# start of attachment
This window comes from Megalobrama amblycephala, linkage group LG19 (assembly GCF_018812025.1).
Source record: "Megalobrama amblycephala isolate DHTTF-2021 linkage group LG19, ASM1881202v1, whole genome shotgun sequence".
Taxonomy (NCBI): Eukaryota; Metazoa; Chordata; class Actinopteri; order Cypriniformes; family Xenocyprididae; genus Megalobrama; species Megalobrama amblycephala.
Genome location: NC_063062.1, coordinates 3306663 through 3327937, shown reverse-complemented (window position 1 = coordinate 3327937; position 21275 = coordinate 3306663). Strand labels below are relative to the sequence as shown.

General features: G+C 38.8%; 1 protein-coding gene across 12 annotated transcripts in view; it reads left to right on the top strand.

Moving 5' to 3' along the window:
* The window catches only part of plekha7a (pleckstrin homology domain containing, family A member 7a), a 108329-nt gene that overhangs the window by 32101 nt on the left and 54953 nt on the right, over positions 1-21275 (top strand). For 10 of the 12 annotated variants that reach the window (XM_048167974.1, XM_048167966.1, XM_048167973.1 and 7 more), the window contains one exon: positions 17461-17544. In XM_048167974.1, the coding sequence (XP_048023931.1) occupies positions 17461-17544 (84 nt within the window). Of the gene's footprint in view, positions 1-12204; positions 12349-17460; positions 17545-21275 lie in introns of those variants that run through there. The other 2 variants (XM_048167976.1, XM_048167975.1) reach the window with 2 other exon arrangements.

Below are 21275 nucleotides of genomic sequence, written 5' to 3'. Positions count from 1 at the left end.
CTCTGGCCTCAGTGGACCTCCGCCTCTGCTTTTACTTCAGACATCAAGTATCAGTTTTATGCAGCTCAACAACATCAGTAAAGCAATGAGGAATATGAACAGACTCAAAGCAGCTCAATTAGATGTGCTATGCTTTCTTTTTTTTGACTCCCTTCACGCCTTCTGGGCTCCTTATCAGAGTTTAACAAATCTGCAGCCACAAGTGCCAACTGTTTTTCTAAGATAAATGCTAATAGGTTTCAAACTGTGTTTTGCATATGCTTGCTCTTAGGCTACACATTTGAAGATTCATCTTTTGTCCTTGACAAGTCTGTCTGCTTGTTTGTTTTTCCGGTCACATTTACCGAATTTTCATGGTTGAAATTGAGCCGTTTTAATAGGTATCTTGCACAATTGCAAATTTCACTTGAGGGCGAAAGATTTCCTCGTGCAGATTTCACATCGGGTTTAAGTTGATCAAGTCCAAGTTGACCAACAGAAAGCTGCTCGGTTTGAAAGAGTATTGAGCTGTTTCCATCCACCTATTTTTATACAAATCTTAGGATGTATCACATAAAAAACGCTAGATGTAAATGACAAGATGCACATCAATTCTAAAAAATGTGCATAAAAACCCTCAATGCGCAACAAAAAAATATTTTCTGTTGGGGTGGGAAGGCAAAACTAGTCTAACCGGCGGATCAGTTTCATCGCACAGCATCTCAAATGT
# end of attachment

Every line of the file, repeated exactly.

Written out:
This window comes from Megalobrama amblycephala, linkage group LG19 (assembly GCF_018812025.1).
Source record: "Megalobrama amblycephala isolate DHTTF-2021 linkage group LG19, ASM1881202v1, whole genome shotgun sequence".
Taxonomy (NCBI): Eukaryota; Metazoa; Chordata; class Actinopteri; order Cypriniformes; family Xenocyprididae; genus Megalobrama; species Megalobrama amblycephala.
Genome location: NC_063062.1, coordinates 3306663 through 3327937, shown reverse-complemented (window position 1 = coordinate 3327937; position 21275 = coordinate 3306663). Strand labels below are relative to the sequence as shown.

General features: G+C 38.8%; 1 protein-coding gene across 12 annotated transcripts in view; it reads left to right on the top strand.

Moving 5' to 3' along the window:
* The window catches only part of plekha7a (pleckstrin homology domain containing, family A member 7a), a 108329-nt gene that overhangs the window by 32101 nt on the left and 54953 nt on the right, over positions 1-21275 (top strand). For 10 of the 12 annotated variants that reach the window (XM_048167974.1, XM_048167966.1, XM_048167973.1 and 7 more), the window contains one exon: positions 17461-17544. In XM_048167974.1, the coding sequence (XP_048023931.1) occupies positions 17461-17544 (84 nt within the window). Of the gene's footprint in view, positions 1-12204; positions 12349-17460; positions 17545-21275 lie in introns of those variants that run through there. The other 2 variants (XM_048167976.1, XM_048167975.1) reach the window with 2 other exon arrangements.

Below are 21275 nucleotides of genomic sequence, written 5' to 3'. Positions count from 1 at the left end.
CTCTGGCCTCAGTGGACCTCCGCCTCTGCTTTTACTTCAGACATCAAGTATCAGTTTTATGCAGCTCAACAACATCAGTAAAGCAATGAGGAATATGAACAGACTCAAAGCAGCTCAATTAGATGTGCTATGCTTTCTTTTTTTTGACTCCCTTCACGCCTTCTGGGCTCCTTATCAGAGTTTAACAAATCTGCAGCCACAAGTGCCAACTGTTTTTCTAAGATAAATGCTAATAGGTTTCAAACTGTGTTTTGCATATGCTTGCTCTTAGGCTACACATTTGAAGATTCATCTTTTGTCCTTGACAAGTCTGTCTGCTTGTTTGTTTTTCCGGTCACATTTACCGAATTTTCATGGTTGAAATTGAGCCGTTTTAATAGGTATCTTGCACAATTGCAAATTTCACTTGAGGGCGAAAGATTTCCTCGTGCAGATTTCACATCGGGTTTAAGTTGATCAAGTCCAAGTTGACCAACAGAAAGCTGCTCGGTTTGAAAGAGTATTGAGCTGTTTCCATCCACCTATTTTTATACAAATCTTAGGATGTATCACATAAAAAACGCTAGATGTAAATGACAAGATGCACATCAATTCTAAAAAATGTGCATAAAAACCCTCAATGCGCAACAAAAAAATATTTTCTGTTGGGGTGGGAAGGCAAAACTAGTCTAACCGGCGGATCAGTTTCATCGCACAGCATCTCAAATGT